Some of the men claimed to have joined Strongbow and Henry II during the Cambro-Norman invasion of Ireland included Robert FitzStephen, Maurice Fitzgerald, Maurice de Pendergast, Raymond le Gros Fitzgerald de Carew, Hervey de Montmaurice, Philip and Robert and William de Barri, Giraldus Cambrensis, Milo and Richard de Cogan, Hugh de Lacey, Philip de Braose, John de Courcy, Adam de Hereford, Robert le Poer, David and Philip Brenach (Walsh), William FitzAdelm de Burgo, Meyler FitzHenry, Walter de Ridelsford, David and Adam and Henry de la Roche, Redmund FitzHugh, William de Wall, William and Phillipe le Hore, Walter Fitzgerald, Theobald FitzWalter le Boutiller (Butler), Robert de Bermingham, Miles FitzDavid, Roger de Gernon, Philip de Hastings, Gilbert d'Angulo, ...

Further Reference:
- More on the Invasion
- Norman invasion of Ireland
- The Anglo-French (Norman) Invasion


Gaelic Septs on this map:

Greater
Ua Mael Doraig - O'Muldory
Mac Lochlainn - MacLaughlin
Ua Neill - O'Neil
Mac Duinnsleibe - Donlevy or Dunleavy
Ua Cerbaill - O'Carroll (Monaghan)
Ua Ruairc - O'Rourke
Ua Maelsechnaill - MacLaughlin (Meath)
Ua Conchobhair - O'Connor
Ua Briain - O'Brien
Mac Murchada - MacMurrough
Mac Cathaig - McCarthy


Lesser (from north to south on the map)
Ua Dorchartaig - Doherty/Dougherty (Donegal)
Ua Cathain - O'Cahan or Kane/Keane (Donegal/Derry)
Ua Flainn - O'Flynn (Antrim)
Ua Gairmledaig - O'Gormley (Donegal/Tyrone)
Mac Cana - MacCann (Armagh)
Ua hAnluain - O'Hanlon (Armagh)
Mac Cathmail - Campbell (Tyrone/Fermanagh)
Ua hEicnig - Heany or MacAnenay (Fermanagh)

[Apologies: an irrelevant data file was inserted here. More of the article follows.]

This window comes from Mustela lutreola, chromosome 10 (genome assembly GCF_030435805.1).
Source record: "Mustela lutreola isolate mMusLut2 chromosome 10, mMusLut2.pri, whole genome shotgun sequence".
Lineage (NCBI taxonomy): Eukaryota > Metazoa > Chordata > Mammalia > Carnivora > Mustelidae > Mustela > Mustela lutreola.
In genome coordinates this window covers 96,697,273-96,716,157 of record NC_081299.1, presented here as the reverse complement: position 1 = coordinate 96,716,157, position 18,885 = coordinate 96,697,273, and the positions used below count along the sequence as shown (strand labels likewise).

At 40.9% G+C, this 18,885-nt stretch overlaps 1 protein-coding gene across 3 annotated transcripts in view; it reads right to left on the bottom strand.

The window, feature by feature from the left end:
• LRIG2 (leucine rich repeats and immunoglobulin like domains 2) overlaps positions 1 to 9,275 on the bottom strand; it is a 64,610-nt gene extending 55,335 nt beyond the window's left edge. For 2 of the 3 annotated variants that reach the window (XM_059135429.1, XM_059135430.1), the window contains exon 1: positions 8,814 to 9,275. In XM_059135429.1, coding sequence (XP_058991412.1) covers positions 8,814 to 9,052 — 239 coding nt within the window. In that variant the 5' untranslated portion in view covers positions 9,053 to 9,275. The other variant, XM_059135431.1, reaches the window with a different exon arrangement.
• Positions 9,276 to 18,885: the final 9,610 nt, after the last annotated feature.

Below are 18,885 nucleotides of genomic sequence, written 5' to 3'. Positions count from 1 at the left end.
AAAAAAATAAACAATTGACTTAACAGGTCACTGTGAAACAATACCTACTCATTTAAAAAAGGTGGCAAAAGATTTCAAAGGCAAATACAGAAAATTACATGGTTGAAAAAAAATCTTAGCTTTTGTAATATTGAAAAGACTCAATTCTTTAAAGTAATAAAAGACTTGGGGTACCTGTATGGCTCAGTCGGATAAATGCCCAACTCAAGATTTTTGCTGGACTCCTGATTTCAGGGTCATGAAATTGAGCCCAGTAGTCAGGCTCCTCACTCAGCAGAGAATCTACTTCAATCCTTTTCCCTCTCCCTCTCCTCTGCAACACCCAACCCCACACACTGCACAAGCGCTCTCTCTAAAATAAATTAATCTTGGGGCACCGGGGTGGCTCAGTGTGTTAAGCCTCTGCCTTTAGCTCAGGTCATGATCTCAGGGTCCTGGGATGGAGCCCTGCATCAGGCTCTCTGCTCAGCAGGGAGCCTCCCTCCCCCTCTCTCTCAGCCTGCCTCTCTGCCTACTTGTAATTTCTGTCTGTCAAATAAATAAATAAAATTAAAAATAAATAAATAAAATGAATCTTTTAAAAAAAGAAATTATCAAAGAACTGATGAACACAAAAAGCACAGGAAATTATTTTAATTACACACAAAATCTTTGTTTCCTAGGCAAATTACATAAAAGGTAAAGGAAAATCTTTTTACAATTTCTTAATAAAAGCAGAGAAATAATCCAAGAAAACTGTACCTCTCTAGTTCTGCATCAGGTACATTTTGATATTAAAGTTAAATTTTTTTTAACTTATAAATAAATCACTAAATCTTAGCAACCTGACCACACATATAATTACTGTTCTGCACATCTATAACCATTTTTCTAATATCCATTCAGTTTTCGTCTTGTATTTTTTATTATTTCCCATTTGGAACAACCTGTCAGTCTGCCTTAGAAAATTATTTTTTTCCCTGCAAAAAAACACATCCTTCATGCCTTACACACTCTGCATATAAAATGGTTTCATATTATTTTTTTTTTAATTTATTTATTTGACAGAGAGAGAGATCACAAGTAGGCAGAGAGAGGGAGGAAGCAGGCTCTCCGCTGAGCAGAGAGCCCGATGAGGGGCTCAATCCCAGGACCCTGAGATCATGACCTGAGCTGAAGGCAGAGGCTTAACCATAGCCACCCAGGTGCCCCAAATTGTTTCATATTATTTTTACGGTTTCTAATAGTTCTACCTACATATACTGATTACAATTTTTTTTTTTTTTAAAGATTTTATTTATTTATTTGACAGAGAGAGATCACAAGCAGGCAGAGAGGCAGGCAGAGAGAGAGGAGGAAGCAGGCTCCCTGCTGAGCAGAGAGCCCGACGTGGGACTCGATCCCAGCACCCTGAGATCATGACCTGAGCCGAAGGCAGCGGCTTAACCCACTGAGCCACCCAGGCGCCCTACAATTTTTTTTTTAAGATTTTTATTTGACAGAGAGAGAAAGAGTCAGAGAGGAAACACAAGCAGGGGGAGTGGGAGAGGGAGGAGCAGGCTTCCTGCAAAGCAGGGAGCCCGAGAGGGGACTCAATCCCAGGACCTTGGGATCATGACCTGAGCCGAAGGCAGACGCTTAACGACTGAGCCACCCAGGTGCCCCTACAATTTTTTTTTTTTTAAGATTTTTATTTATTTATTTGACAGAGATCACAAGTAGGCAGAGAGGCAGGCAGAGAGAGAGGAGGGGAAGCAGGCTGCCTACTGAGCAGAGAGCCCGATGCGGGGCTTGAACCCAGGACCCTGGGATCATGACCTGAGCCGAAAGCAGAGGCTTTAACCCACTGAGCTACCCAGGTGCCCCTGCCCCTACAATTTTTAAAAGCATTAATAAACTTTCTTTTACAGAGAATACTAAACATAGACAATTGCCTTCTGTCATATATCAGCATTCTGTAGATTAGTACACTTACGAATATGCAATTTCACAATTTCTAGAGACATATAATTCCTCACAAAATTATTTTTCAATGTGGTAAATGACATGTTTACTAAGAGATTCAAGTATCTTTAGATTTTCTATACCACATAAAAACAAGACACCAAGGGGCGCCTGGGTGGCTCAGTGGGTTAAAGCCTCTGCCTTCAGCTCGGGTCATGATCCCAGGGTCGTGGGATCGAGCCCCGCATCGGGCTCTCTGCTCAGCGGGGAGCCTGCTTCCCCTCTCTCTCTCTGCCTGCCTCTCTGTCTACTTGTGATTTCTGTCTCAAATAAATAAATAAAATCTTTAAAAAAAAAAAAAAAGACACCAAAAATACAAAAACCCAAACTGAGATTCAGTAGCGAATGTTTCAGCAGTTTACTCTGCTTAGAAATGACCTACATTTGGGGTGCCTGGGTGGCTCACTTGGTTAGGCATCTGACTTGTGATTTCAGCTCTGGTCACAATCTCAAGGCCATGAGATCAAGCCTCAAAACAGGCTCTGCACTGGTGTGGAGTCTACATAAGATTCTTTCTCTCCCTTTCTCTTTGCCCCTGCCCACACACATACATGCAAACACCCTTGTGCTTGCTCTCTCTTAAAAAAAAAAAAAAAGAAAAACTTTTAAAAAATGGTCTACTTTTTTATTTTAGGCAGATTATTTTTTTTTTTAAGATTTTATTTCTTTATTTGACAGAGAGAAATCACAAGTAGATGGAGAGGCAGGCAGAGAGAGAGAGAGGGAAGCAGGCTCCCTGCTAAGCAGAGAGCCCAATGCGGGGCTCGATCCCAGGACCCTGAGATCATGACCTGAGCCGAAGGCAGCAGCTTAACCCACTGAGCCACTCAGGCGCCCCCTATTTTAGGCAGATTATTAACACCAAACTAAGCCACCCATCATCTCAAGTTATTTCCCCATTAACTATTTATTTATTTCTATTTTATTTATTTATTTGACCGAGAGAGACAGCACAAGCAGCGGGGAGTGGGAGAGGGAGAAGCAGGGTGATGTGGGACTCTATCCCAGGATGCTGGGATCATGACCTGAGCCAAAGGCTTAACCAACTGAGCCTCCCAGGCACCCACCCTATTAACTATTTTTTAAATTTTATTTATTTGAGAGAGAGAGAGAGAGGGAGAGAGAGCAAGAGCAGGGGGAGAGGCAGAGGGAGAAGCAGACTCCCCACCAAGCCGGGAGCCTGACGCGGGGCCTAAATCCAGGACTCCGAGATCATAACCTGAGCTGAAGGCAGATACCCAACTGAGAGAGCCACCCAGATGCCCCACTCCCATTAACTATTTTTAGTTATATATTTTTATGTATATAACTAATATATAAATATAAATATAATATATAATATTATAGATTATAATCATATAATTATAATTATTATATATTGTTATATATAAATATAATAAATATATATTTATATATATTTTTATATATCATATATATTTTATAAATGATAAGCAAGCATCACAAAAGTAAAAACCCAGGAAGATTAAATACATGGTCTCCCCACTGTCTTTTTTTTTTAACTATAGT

Mac Oengussa - Guinness or Magennis (Down)
Ua Dubda - O'Dowd (Sligo)
Ua hEgra - O'Hara (Sligo)
Ua Ragallaig - O'Reilly (Cavan)
Ua Maille - O'Malley (Mayo)
Ua Mael Ruanaid - Mulrooney? (Sligo/Mayo/Roscommon)
Ua Gadra - O'Gara (Sligo/Roscommon)
Mac Ragnaill - MacRannell (Roscommon)
Ua Caindelbain - Conlon or Quinlan (Meath)
Ua Congalaig - O'Connolly (Dublin/Meath)
Ua Fergail - O'Farrell (Longford)
Ua Cellaig - O'Kelly (Roscommon)
Ua Flaithbertaig - O'Flaherty (Galway)
Mac Cochlain - Coughlan (Offaly)
Ua Conchobhair Failge - O'Connor Faly (Offaly)
Ua hEidin - Hayden or O'Headon (Galway)
Ua Matudain - O'Madden (Galway)
Ua Tuathail - O'Toole (Kildare/Wicklow)
Mac Faelain - Phelan (Laois)
Mac Gilla Mocholmac - FitzDermot (Dublin/Wicklow)
Ua Lochlainn - O'Lochlain or O'Loughlin (Clare)
Ua Dimmussaig - O'Dempsey (Laois/Offaly)
Ua Cennetig - Kennedy (Tipperary)
Mac Conmara - MacNamara (Clare)
Ua Gormain - O'Gorman (Laois/Carlow)
Ua Mael Riain - O'Mulryan or Ryan (Limerick/Tipperary)
Ua Nuallain - Nolan (Carlow/Kilkenny)
Ua Duibir - O'Dwyer (Tipperary)
Ua Donnabain - O'Donovan (Cork/Limerick)
Ua Faelain - Phelan or Whelan (Waterford)
Ua Bric - Brick (Waterford/West Cork)
Ua Failbe - O'Falvey (Kerry)
Ua Suillebain - Sullivan (Kerry
Ua Muirchertaig - Moriarity (Kerry)
Ua Caim - O'Keefe (Cork)
Ua Segda - O'Shea (Kerry)
Ua Donnchada - Donohue (Cork)
Ua hEitirsceoil - O'Driscoll (Cork)

        1100         1300